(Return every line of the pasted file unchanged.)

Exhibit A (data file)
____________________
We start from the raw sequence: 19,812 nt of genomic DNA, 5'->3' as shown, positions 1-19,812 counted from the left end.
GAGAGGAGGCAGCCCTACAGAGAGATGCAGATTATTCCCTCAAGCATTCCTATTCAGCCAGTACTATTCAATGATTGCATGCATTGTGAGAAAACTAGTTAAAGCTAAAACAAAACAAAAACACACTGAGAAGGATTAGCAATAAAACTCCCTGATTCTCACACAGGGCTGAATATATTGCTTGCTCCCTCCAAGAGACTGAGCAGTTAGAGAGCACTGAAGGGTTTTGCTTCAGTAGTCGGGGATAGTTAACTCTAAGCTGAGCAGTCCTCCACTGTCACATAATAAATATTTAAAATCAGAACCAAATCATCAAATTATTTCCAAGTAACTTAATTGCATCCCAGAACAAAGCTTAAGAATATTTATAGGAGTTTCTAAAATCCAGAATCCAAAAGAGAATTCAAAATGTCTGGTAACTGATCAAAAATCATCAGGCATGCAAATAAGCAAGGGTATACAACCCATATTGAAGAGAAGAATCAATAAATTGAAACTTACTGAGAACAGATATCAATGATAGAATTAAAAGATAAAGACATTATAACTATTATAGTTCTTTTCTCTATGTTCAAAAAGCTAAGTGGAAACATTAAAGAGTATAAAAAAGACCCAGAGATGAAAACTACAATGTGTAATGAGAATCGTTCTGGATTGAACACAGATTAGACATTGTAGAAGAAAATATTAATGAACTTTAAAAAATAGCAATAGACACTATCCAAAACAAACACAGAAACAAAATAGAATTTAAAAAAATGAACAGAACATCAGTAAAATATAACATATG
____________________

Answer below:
We start from the raw sequence: 19,812 nt of genomic DNA, 5'->3' as shown, positions 1-19,812 counted from the left end.
GAGAGGAGGCAGCCCTACAGAGAGATGCAGATTATTCCCTCAAGCATTCCTATTCAGCCAGTACTATTCAATGATTGCATGCATTGTGAGAAAACTAGTTAAAGCTAAAACAAAACAAAAACACACTGAGAAGGATTAGCAATAAAACTCCCTGATTCTCACACAGGGCTGAATATATTGCTTGCTCCCTCCAAGAGACTGAGCAGTTAGAGAGCACTGAAGGGTTTTGCTTCAGTAGTCGGGGATAGTTAACTCTAAGCTGAGCAGTCCTCCACTGTCACATAATAAATATTTAAAATCAGAACCAAATCATCAAATTATTTCCAAGTAACTTAATTGCATCCCAGAACAAAGCTTAAGAATATTTATAGGAGTTTCTAAAATCCAGAATCCAAAAGAGAATTCAAAATGTCTGGTAACTGATCAAAAATCATCAGGCATGCAAATAAGCAAGGGTATACAACCCATATTGAAGAGAAGAATCAATAAATTGAAACTTACTGAGAACAGATATCAATGATAGAATTAAAAGATAAAGACATTATAACTATTATAGTTCTTTTCTCTATGTTCAAAAAGCTAAGTGGAAACATTAAAGAGTATAAAAAAGACCCAGAGATGAAAACTACAATGTGTAATGAGAATCGTTCTGGATTGAACACAGATTAGACATTGTAGAAGAAAATATTAATGAACTTTAAAAAATAGCAATAGACACTATCCAAAACAAACACAGAAACAAAATAGAATTTAAAAAAATGAACAGAACATCAGTAAAATATAACATATG